Mala Du Barry wept during a walk from her home to the Fyzabad Constituency Office of MP Lackram Bodoe last month. On January 9, her daughter 28-year-old Gabriella was murdered near her home. Gabriella’s estranged partner has been charged with the killing. What does she think of the new Gender-Based Violence Unit (GBVU) of the Police Service?
“It is good,” the mourning mother said, “but is if something would come out of it.” At a rally held in advance of Women’s Day, president of the Coalition against Domestic Violence, Roberta Clarke called on the government to act on a list of issues, enumerated in a petition, related to gender-based violence.
Among them are needed amendments to the Domestic Violence Act, more financial support and resources allocated to survivors and victims, and social reform programmes to change cultural attitudes that enable domestic violence.
The GBVU, though recently appointed, seems well aware of the enormity of the task it has been formed to address and has begun some sensible first steps. First up are efforts to make the reporting of domestic violence incidents more effective for anyone making a report to the police.
According to the Manager of the GBVU, Shireen Pollard, the unit has made representations to the Attorney General in the form of an amendment to existing law that will allow officers at and above the level of Senior Superintendent to issue a protection order, making a visit to the district magistrate’s court unnecessary, and reducing the time before the law protects someone in dangerous circumstances.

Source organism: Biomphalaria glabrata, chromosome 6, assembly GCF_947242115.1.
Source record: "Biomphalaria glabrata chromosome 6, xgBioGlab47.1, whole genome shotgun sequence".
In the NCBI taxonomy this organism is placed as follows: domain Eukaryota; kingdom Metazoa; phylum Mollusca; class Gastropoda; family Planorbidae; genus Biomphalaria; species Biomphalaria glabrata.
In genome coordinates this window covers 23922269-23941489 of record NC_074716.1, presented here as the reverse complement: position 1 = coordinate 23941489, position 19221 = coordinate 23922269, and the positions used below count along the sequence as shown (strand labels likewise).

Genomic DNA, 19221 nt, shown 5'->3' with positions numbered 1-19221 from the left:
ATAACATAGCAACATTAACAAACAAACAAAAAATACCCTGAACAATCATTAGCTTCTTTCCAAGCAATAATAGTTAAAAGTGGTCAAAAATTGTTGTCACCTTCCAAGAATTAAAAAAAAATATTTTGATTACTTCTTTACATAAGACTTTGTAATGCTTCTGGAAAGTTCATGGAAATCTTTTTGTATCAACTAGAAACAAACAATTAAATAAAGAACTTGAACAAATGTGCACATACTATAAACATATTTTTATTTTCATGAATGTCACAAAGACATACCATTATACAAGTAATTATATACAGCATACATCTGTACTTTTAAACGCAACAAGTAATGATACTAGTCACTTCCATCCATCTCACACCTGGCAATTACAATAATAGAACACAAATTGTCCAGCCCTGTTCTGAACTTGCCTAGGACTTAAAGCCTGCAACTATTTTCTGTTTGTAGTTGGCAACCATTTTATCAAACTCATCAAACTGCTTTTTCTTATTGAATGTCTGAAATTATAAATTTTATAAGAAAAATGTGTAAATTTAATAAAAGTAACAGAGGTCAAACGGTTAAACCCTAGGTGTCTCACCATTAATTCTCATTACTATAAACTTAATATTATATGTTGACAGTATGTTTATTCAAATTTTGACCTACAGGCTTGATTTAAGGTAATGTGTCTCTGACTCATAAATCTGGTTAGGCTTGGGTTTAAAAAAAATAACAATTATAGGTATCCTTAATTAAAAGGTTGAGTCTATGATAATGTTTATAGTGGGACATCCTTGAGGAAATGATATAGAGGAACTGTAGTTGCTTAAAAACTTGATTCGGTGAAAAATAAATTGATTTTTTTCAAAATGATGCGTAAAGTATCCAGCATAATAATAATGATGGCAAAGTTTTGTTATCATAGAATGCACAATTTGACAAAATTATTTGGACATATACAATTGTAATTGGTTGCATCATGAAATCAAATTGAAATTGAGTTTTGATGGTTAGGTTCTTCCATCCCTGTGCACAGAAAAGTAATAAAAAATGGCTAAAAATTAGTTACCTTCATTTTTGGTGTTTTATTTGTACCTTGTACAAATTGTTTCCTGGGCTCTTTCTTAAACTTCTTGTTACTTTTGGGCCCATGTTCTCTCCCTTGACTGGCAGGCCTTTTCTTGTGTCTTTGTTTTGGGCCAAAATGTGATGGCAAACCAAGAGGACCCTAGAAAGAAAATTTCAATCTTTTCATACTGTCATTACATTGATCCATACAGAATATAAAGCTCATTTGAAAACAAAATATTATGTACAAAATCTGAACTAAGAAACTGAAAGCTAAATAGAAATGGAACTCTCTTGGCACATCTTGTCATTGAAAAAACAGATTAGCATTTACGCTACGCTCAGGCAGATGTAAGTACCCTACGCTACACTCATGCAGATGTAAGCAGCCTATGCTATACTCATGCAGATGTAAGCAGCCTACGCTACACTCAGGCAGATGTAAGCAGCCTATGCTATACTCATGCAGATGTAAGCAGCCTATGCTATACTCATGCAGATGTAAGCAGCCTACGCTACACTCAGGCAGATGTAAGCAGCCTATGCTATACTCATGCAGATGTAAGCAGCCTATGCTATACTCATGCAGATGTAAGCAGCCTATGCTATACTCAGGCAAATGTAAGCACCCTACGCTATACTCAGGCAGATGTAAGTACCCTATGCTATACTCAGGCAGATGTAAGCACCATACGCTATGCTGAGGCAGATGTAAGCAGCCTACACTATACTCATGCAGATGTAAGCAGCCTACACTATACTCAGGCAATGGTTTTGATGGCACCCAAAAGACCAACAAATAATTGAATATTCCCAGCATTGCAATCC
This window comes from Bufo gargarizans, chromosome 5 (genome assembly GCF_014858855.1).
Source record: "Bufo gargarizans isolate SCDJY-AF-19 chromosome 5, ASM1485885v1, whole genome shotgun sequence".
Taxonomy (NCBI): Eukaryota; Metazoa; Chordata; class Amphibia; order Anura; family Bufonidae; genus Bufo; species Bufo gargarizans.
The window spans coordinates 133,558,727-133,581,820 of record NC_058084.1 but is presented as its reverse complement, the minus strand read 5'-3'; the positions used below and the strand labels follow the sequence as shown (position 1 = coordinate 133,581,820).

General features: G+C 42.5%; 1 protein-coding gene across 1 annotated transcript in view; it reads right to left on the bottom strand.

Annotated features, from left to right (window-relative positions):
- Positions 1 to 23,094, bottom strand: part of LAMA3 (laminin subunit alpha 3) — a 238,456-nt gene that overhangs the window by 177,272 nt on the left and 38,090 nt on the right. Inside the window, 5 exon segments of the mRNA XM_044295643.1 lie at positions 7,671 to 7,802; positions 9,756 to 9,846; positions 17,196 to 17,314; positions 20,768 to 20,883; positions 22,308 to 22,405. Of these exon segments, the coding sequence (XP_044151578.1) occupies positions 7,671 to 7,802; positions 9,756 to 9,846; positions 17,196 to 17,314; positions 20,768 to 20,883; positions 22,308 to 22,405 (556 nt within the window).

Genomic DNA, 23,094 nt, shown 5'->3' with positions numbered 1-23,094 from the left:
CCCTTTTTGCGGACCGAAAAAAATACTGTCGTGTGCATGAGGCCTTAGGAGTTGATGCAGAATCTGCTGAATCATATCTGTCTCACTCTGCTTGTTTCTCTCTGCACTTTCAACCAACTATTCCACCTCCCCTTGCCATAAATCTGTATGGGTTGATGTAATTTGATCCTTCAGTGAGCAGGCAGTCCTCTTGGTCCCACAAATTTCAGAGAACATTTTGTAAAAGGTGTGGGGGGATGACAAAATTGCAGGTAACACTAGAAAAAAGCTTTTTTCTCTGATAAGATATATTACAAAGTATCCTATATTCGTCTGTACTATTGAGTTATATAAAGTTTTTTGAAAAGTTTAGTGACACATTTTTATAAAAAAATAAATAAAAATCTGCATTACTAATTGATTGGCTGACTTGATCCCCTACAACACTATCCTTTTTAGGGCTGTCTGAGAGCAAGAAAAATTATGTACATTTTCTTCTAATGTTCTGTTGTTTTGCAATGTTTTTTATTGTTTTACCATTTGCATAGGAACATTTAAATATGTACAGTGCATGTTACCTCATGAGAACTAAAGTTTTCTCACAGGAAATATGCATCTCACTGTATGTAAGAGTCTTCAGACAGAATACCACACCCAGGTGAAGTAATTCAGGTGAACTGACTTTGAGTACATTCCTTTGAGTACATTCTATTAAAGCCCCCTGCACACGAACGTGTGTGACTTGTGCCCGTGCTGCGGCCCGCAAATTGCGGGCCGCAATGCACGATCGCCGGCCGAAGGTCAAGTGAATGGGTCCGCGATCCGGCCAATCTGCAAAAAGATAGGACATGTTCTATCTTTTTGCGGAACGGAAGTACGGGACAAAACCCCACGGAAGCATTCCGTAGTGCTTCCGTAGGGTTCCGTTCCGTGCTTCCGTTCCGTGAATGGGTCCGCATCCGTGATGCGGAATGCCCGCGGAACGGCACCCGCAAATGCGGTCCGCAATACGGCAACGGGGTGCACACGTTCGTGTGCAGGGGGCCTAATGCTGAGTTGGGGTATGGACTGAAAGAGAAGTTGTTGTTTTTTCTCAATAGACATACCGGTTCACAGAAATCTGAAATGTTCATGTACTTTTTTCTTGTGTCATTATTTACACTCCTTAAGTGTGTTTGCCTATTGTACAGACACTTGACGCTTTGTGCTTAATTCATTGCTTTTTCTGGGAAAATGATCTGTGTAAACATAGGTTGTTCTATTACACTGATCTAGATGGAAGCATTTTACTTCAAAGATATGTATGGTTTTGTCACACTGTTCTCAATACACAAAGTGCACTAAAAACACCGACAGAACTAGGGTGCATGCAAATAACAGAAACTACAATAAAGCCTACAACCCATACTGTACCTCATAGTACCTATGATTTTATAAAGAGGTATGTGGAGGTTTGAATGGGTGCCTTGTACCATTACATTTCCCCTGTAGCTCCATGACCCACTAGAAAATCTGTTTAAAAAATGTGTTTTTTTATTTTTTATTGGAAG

Pollard believes that if the police handle interim protection orders; they will become familiar with the particulars of the situation and that will inform the quality of their response.
The GBVU intends to back such protection orders with more proactive policing and clearer intervention strategies, which will involve the Victim and Witness Support Unit in a more holistic response to these situations. Among the proposals being considered by the GBVU is the use of location tracking bracelets to improve police capacity to monitor abusers in extreme circumstances. That will require the creation of an electronic monitoring unit and call for supporting legislation to support the initiative.
Counselling plays a critical role in both investigating possible domestic violence and in managing situations when they are discovered.
At a forum at the Eastern Credit Union on Saturday, panellists agreed that it can take more self-esteem to leave an abusive relationship than a victim may be able to muster. Support, the panellists concurred, is necessary to strengthening the resolve of the abused in confronting their abuser. That must come not just from the police, but from concerned friends, neighbours and family.